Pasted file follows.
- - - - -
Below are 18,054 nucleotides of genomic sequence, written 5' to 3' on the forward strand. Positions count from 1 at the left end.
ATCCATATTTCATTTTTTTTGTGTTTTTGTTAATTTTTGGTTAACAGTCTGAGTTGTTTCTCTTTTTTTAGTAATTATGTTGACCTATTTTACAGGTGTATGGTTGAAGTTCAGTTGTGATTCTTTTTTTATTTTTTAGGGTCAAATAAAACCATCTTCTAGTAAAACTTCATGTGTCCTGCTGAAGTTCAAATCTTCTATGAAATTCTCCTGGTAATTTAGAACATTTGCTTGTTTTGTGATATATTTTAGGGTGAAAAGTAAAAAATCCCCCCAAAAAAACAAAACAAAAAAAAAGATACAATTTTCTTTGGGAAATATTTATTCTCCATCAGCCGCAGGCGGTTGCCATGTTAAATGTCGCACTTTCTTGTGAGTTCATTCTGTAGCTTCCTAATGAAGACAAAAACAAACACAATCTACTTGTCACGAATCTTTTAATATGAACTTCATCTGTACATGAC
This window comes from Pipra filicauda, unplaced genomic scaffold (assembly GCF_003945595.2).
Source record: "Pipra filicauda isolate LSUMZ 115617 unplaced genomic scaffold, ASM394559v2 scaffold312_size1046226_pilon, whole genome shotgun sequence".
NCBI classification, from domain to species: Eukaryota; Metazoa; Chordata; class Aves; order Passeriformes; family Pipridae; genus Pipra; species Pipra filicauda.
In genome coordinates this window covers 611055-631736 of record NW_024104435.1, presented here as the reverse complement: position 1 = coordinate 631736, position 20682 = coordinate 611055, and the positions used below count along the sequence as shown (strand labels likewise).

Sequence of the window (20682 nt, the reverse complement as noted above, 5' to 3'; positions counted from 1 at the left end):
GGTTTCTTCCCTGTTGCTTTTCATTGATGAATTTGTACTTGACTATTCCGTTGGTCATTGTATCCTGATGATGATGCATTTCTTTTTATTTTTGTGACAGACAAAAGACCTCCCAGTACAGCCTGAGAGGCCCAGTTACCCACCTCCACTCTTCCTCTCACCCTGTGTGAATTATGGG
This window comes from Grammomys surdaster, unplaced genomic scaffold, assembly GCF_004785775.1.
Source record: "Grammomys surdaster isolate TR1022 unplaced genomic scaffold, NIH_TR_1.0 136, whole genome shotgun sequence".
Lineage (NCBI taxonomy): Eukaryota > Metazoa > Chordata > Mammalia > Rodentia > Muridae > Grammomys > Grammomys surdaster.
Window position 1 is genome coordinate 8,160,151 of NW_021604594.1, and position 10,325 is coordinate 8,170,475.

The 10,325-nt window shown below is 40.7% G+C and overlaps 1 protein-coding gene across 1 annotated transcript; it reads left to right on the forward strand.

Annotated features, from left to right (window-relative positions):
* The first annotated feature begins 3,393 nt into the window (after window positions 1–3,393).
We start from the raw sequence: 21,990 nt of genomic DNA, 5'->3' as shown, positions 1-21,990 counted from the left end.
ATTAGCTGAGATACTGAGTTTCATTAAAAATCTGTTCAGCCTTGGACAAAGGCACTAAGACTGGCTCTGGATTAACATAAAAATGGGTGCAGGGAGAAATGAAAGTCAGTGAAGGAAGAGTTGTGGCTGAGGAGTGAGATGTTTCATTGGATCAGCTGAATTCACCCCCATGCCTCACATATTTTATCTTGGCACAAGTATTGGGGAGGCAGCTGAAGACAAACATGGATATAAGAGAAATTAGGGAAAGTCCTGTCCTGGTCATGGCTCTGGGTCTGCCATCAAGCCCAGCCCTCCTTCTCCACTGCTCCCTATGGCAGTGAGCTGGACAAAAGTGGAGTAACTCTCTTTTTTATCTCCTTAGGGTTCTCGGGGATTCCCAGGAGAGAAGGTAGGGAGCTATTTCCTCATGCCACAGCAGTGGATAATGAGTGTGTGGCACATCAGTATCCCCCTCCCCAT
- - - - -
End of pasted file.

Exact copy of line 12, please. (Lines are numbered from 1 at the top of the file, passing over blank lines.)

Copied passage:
Window position 1 is genome coordinate 8,160,151 of NW_021604594.1, and position 10,325 is coordinate 8,170,475.